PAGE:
What is Hunter syndrome?

Hunter syndrome, also known as mucopolysaccharidosis II (MPS II) is a rare, progressive genetic disorder. It predominantly affects males, occurring in approximately 1 in 162,000 live births.1

Hunter syndrome is one of a number of lysosomal storage diseases (LSDs), in which molecules build up in the body. In Hunter syndrome specifically, glycosaminoglycans (GAGs) accumulate abnormally in the body.2

Hunter syndrome is caused by a deficiency or absence of the I2S enzyme.3 Without I2S, GAGs accumulate in the lysosomes, and in Hunter syndrome patients, the progressive build-up interferes with cell functions across all organ systems. The multisystemic disease is associated with many signs and symptoms, which lie on a spectrum from non-neuronopathic (somatic) symptoms to neuronopathic (cognitive) symptoms. Almost 7 out of 10 patients with Hunter syndrome have neuronopathic involvement.3,4

Initial signs of GAG accumulation in Hunter syndrome patients occur from ages 2 to 4 years: hernia, otitis media, and enlarged adenoids/tonsils (managed by adenoidectomy/tonsillectomy). The clinical management of Hunter syndrome patients is continual, symptoms are progressive and multisystemic, and the median life expectancy for patients is 13.4 years.3,5,6

Hunter syndrome presentation

The presentation of Hunter syndrome symptoms is unique in each patient and there is no typical disease course. However, the early symptoms overlap with common childhood complaints, making it challenging to detect and ultimately leading to diagnostic delays.5 It is important therefore to be able to recognise clusters of symptoms that may indicate an underlying problem:

Many of the signs and symptoms of [MPS II] overlap with common paediatric problems…it’s not coincidental that a patient has three or four or five different medical issues.

- Dr Barbara Burton

Hunter syndrome inheritance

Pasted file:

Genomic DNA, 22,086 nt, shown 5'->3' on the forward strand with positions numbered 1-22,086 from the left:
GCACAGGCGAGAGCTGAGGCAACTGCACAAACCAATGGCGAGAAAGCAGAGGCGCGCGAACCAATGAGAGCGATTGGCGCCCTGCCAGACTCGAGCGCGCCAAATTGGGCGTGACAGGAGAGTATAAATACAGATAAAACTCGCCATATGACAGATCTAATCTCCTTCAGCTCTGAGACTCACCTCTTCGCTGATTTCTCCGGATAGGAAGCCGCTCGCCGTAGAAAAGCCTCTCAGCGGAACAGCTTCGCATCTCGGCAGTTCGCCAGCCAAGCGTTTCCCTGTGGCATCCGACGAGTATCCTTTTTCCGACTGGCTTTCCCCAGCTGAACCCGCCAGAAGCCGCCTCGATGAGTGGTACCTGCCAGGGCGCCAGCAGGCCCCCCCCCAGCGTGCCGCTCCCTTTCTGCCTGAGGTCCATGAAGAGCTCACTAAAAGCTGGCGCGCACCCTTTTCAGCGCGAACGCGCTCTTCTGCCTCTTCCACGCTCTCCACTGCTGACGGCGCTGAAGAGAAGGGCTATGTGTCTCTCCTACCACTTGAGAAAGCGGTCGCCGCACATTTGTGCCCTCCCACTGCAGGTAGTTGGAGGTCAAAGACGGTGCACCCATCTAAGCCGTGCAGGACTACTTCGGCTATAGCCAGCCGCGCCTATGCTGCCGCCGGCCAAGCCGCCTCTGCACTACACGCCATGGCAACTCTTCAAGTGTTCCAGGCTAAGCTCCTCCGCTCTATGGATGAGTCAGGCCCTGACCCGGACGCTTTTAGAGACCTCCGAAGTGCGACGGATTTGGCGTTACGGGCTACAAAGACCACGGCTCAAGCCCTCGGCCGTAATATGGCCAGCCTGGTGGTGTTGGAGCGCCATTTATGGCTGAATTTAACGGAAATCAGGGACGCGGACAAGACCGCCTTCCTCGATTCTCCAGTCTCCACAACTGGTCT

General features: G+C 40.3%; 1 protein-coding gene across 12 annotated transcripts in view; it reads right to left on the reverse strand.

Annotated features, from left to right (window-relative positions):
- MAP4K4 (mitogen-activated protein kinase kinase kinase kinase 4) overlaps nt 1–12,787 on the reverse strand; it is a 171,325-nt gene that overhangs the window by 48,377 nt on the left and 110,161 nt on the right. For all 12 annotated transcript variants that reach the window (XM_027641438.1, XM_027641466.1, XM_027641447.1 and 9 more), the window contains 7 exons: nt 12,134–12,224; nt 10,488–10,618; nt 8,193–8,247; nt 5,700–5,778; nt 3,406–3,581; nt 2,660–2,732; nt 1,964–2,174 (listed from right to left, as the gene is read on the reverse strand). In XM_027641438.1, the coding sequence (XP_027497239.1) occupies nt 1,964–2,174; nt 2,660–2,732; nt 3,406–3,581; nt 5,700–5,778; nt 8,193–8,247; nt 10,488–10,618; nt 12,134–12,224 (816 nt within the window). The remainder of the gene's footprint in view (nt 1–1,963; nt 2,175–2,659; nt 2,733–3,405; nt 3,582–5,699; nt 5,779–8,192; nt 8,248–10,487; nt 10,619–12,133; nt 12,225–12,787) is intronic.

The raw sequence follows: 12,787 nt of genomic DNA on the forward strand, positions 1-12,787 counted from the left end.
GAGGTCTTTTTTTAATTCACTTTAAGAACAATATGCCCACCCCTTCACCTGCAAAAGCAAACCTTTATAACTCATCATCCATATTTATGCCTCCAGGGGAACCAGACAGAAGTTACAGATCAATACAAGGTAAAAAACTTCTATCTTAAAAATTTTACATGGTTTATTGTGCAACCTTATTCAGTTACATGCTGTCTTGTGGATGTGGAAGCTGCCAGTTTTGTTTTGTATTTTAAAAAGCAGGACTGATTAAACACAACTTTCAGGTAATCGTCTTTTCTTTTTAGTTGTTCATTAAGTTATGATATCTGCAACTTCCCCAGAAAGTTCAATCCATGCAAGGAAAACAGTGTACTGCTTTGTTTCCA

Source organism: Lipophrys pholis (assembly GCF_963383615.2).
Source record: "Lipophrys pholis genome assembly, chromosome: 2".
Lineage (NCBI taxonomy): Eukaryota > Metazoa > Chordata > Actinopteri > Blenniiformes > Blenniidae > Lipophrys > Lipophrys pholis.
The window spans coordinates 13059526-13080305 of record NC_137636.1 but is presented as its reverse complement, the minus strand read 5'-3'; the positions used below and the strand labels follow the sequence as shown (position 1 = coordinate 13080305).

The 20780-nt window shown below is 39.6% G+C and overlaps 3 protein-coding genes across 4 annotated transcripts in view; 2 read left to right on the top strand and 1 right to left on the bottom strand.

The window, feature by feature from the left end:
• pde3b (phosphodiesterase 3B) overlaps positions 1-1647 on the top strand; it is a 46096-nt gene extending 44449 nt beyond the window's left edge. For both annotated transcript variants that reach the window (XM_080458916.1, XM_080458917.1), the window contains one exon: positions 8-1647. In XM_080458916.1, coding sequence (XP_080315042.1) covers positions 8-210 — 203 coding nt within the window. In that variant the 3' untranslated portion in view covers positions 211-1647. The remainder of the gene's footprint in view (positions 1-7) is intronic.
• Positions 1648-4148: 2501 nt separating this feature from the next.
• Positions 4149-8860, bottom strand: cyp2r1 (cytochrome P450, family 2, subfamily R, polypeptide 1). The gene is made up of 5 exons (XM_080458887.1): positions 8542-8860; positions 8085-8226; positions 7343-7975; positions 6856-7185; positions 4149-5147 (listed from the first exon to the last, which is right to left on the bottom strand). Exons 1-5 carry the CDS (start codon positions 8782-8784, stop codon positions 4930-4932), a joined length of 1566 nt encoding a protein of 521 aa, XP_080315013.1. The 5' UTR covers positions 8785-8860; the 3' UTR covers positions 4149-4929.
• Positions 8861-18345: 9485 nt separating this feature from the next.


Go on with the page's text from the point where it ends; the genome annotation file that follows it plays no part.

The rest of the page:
Hunter syndrome is an X-linked recessive genetic disorder, occurring almost exclusively in males. The disease arises from the lack of a normal copy of the IDS gene on the X chromosome, which codes for the lysosomal enzyme iduronate-2-sulfatase (I2S) that clears GAGs.5

It is extremely rare for females to develop Hunter syndrome; heterozygous females retain 50% of their normal I2S activity, and are usually asymptomatic.7

The IDS gene contains a little over 28,000 DNA base pairs, and more than 500 different mutations that lead to Hunter syndrome have been documented, including point mutations, splicing defects, gene rearrangements, and even complete deletions.8,9

Depending on the scope and size of the mutation, there will be an abnormality, or a complete absence of I2S. Such mutations lead to Hunter syndrome conditions of differing severity and course; the presentation cannot be predicted from the mutation type, although large gene rearrangements usually create neuronopathic symptoms.9

It is essential to check family members of the Hunter syndrome patient for faulty copies of the IDS gene. Genetic testing will identify carriers and undiagnosed children who may be affected. Early management is essential in a progressive disease.3

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